Cardiovascular disease (CVD) is the third leading cause of death in Korea, and the acute myocardial infarction (AMI) mortality rate is rapidly increasing, from 16.9 per 100 000 in 2001 to 21.6 per 100 000 in 2007.1 However, public awareness of AMI symptoms and the benefits of rapid reperfusion therapy are very low in Korea.2 The median prehospital delay time reported in the Korean Acute Myocardial Infarction Registry was 12 hours in all populations,3 notably longer than the 1.5 to 6.0 hours reported in other international countries.4,5
Prodromal symptoms can be defined as preinfarction angina and cardiac-related ischemic symptoms of a threatening ischemic process before the acute cardiac event. Previous studies on women reported that 78% to 90% of women with AMI experienced at least 1 prodromal symptom for more than 1 month either daily or several times a week before the acute cardiac event.6,7 Medical studies focusing on angina have reported that more than 50% of patients with AMI had a history of preinfarction angina and experienced intermittent chest symptoms.8,9 Previous clinical studies have reported that patients with preinfarction angina pain were associated with smaller infarcts and a lower incidence of in-hospital complications compared with outcomes of AMI patients who did not experience antecedent angina.10-13 A study also demonstrated that prodromal symptoms were associated with increased treatment-seeking before acute coronary syndromes (ACSs) and were associated with improved 1-year survival in women.13 However, inconsistent study results also exist, showing no protective effects of preinfarction angina in patients with AMI on cardiac markers estimating infarct size or in-hospital morbidity and mortality.14,15
Experiencing symptoms is a key factor in patients' decisions to seek medical care during an acute coronary event; it also critically influences the health care providers' decisions regarding further evaluation and treatment initiation.16 Thus, patients' earlier recognition of prodromal symptoms could facilitate seeking medical attention, and it may prevent serious AMI-related complications in some of these patients. However, few studies have examined the relationship between prodromal ischemic symptoms and treatment-seeking behaviors. Previous studies reported that 59% of 914 Swedish patients with suspected AMI17 and 15.9% of 14230 Canadian patients with ACSs18 sought medical attention for prodromal symptoms preceding cardiac events. A recent study of 498 patients in China reported that AMI patients with preischemic symptoms within 48 hours of the event were more likely to have longer prehospital delay and less likely to use an ambulance.19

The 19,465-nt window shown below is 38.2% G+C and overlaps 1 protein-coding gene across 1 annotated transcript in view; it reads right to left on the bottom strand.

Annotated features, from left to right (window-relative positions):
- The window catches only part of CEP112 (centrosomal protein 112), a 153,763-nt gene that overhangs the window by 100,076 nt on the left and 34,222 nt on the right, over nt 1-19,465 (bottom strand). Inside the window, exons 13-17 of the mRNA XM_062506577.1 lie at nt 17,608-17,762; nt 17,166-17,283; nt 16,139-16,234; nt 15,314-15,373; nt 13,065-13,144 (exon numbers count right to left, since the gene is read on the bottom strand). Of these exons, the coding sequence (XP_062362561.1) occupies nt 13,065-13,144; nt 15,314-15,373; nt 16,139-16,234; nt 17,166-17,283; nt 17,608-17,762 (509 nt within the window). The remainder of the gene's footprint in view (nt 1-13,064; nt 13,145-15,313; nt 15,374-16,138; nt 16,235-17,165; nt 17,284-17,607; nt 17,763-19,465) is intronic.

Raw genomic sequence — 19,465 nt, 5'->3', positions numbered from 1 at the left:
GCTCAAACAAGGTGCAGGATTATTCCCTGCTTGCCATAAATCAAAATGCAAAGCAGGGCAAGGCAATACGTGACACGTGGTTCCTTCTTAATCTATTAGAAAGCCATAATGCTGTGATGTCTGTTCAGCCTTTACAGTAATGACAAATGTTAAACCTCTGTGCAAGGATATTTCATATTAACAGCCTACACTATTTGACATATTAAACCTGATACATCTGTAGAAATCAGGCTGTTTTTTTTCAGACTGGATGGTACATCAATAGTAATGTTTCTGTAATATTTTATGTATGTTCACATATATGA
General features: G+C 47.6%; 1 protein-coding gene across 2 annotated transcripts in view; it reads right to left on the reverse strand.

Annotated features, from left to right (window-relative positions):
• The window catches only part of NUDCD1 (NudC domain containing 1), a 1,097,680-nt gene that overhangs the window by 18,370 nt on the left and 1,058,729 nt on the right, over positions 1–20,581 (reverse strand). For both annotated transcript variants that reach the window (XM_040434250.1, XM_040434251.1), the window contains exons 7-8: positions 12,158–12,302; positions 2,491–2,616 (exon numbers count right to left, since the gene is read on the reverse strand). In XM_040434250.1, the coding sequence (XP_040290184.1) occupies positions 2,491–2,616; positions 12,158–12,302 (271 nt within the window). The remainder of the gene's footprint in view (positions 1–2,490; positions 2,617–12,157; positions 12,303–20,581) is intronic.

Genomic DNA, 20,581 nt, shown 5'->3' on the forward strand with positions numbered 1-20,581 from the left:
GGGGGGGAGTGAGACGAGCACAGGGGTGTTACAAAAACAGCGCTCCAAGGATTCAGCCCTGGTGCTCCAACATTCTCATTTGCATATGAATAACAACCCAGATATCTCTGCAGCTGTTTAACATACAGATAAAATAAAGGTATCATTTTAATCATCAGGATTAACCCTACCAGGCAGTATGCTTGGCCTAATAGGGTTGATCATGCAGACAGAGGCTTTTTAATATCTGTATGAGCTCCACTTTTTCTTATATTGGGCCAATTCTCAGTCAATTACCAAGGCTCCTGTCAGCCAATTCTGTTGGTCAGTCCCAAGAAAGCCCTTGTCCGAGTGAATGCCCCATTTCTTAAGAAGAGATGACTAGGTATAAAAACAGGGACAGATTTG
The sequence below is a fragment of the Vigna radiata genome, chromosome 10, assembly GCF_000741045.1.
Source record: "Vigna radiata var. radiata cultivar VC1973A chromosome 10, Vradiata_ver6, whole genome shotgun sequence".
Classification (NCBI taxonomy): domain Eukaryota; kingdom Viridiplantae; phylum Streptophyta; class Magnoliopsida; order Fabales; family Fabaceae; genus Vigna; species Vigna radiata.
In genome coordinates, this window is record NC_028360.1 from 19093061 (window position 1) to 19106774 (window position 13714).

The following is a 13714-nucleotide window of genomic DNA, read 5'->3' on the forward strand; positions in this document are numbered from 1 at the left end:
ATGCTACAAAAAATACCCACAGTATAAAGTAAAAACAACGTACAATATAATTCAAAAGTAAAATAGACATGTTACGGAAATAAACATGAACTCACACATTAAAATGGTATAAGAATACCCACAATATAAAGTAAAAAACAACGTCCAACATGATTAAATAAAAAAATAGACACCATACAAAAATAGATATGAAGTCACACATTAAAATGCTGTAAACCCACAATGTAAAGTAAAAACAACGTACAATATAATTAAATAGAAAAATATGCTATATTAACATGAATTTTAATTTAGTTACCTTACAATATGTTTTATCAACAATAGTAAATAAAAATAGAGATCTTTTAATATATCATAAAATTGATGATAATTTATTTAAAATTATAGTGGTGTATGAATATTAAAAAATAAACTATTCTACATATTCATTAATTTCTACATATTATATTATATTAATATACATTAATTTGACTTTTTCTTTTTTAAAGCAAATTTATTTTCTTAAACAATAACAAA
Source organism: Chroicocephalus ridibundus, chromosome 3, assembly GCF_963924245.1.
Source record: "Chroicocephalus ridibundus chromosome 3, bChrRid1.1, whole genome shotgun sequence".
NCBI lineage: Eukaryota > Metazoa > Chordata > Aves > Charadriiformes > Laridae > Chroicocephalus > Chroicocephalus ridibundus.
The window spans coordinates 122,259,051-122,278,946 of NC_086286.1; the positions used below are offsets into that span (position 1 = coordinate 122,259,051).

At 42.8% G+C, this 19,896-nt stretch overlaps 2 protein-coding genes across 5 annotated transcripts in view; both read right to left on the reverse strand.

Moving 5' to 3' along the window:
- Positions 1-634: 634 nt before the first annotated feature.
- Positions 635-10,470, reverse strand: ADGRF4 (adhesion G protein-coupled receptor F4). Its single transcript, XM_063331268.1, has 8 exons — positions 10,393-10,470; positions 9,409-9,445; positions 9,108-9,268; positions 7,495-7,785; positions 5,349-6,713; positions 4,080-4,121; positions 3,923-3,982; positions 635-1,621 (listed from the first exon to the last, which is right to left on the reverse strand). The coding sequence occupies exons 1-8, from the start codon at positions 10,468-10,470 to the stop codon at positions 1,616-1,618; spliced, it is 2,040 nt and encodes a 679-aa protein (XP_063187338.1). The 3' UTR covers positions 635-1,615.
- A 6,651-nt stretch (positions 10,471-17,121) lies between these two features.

Therefore, examining whether the presence of prodromal symptoms is associated with prehospital delay will be useful in planning educational strategies to increase public awareness of acting in a timely manner to seek medical care. Furthermore, identifying how the affected individuals interpret and respond to the early warning symptoms before their acute coronary event will add to the understanding of prodromal symptoms.
This study aimed at providing answers to the following questions:
- What are the characteristics of the most troubling prodromal symptoms experienced by patients who had undergone percutaneous coronary intervention (PCI) with a first-time AMI?
- Does the presence of prodromal symptoms predict prehospital delay of more than 3 hours and prolonged delay of more than 12 hours in patients with a first-time AMI?
This study was of a descriptive design using semistructured interviews in first-time AMI patients to identify the relationship between patients' prodromal symptoms and prehospital delay.
A total of 271 patients diagnosed with AMI were recruited from November 2007 to December 2008 from Chonnam National University Hospital, the principal site of the Korean Acute Myocardial Infarction Registry20 located in the southern part of Korea. This hospital is the primary facility offering treatment for ACSs in Gwangju and Chonnam province, the population of which is approximately 3.4 million.21
Eligible patients during the study period included about 900 patients who were hospitalized with the diagnosis of first-time ST-elevation myocardial infarction (STEMI) and non-ST-elevation myocardial infarction (NSTEMI) at the cardiovascular care unit. Most of the STEMI patients had emergent PCIs, and some of the NSTEMI patients had them at a later time during their stay in the coronary care unit. Inclusion criteria were first-known occurrence of AMI, ability to communicate verbally, and informed consent for participation. The primary investigator (PI) visited the hospital once a week and visited patients who were hospitalized at that time to solicit their participation. A total of 279 patients were interviewed during that time, but 8 patients were excluded because of incomplete answers.